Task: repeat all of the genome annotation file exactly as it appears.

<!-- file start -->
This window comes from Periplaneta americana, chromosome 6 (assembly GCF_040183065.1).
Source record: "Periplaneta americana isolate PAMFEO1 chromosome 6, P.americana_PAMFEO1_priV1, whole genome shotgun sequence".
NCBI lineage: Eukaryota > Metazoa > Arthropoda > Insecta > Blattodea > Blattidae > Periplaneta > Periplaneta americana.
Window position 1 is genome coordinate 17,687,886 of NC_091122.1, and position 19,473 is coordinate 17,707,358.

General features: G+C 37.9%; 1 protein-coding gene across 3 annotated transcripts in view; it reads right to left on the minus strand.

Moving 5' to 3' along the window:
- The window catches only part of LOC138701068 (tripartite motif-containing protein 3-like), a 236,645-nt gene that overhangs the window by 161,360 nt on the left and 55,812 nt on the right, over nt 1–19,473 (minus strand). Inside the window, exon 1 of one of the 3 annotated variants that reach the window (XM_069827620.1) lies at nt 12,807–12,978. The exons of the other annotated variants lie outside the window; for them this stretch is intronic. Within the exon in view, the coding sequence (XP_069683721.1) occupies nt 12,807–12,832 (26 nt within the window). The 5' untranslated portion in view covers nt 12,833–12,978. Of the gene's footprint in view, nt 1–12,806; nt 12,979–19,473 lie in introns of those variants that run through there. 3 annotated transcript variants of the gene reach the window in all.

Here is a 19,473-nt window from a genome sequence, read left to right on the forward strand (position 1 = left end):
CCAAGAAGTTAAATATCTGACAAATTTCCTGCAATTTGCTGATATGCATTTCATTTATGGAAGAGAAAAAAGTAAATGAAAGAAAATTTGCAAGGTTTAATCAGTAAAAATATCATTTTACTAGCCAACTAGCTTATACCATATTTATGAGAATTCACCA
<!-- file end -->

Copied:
This window comes from Periplaneta americana, chromosome 6 (assembly GCF_040183065.1).
Source record: "Periplaneta americana isolate PAMFEO1 chromosome 6, P.americana_PAMFEO1_priV1, whole genome shotgun sequence".
NCBI lineage: Eukaryota > Metazoa > Arthropoda > Insecta > Blattodea > Blattidae > Periplaneta > Periplaneta americana.
Window position 1 is genome coordinate 17,687,886 of NC_091122.1, and position 19,473 is coordinate 17,707,358.

General features: G+C 37.9%; 1 protein-coding gene across 3 annotated transcripts in view; it reads right to left on the minus strand.

Moving 5' to 3' along the window:
- The window catches only part of LOC138701068 (tripartite motif-containing protein 3-like), a 236,645-nt gene that overhangs the window by 161,360 nt on the left and 55,812 nt on the right, over nt 1–19,473 (minus strand). Inside the window, exon 1 of one of the 3 annotated variants that reach the window (XM_069827620.1) lies at nt 12,807–12,978. The exons of the other annotated variants lie outside the window; for them this stretch is intronic. Within the exon in view, the coding sequence (XP_069683721.1) occupies nt 12,807–12,832 (26 nt within the window). The 5' untranslated portion in view covers nt 12,833–12,978. Of the gene's footprint in view, nt 1–12,806; nt 12,979–19,473 lie in introns of those variants that run through there. 3 annotated transcript variants of the gene reach the window in all.

Here is a 19,473-nt window from a genome sequence, read left to right on the forward strand (position 1 = left end):
CCAAGAAGTTAAATATCTGACAAATTTCCTGCAATTTGCTGATATGCATTTCATTTATGGAAGAGAAAAAAGTAAATGAAAGAAAATTTGCAAGGTTTAATCAGTAAAAATATCATTTTACTAGCCAACTAGCTTATACCATATTTATGAGAATTCACCA